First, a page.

any bovid mammal of the subfamily Antilopinae, of Africa and Asia. They are typically graceful, having long legs and horns, and include the gazelles, springbok, impala, gerenuk, blackbuck, and dik-diks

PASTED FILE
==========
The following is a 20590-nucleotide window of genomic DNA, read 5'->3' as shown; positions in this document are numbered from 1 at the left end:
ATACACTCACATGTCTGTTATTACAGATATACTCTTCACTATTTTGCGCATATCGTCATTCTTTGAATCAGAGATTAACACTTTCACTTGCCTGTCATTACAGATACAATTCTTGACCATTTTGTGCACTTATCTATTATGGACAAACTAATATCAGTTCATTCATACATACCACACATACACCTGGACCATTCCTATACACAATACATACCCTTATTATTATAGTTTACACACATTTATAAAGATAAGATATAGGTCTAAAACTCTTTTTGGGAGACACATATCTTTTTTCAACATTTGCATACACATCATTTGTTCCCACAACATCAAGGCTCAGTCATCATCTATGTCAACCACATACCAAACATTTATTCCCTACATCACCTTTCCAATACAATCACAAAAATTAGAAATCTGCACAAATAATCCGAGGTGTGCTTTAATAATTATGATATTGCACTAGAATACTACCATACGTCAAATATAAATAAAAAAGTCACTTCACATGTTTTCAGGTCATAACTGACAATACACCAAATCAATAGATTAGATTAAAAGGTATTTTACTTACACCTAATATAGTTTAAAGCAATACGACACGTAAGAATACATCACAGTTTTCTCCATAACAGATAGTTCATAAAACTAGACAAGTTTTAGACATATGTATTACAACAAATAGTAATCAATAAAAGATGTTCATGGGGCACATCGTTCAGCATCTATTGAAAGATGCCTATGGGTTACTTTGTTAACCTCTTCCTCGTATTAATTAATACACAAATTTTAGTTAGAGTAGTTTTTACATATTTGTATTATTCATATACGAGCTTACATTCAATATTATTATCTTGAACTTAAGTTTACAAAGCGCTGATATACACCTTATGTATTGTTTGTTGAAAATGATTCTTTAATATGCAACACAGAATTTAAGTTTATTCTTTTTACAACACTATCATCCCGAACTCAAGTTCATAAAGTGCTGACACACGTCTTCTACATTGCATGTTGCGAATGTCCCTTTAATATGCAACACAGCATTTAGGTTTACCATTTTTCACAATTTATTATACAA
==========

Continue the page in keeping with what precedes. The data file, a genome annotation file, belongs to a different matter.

lealy 15c., from O.Fr. antelop, from M.L. ant(h)alopus, from Gk. antholops (attested in Eusebius of Antioch, c.336 C.E.), a fabulous animal haunting the banks of the Euphrates, very savage, hard to catch and having long saw-like horns capable of cutting down trees. Original sense and language unknown (it looks like Gk. "flower-eye," as if from anthos + ops, but that may be a result of Gk. folk etymology). A heraldic animal, also known in M.L. as talopus and calopus, the name was applied c.1600 to a living type of deer-like mammal. In the western U.S., used in ref. to the pronghorn.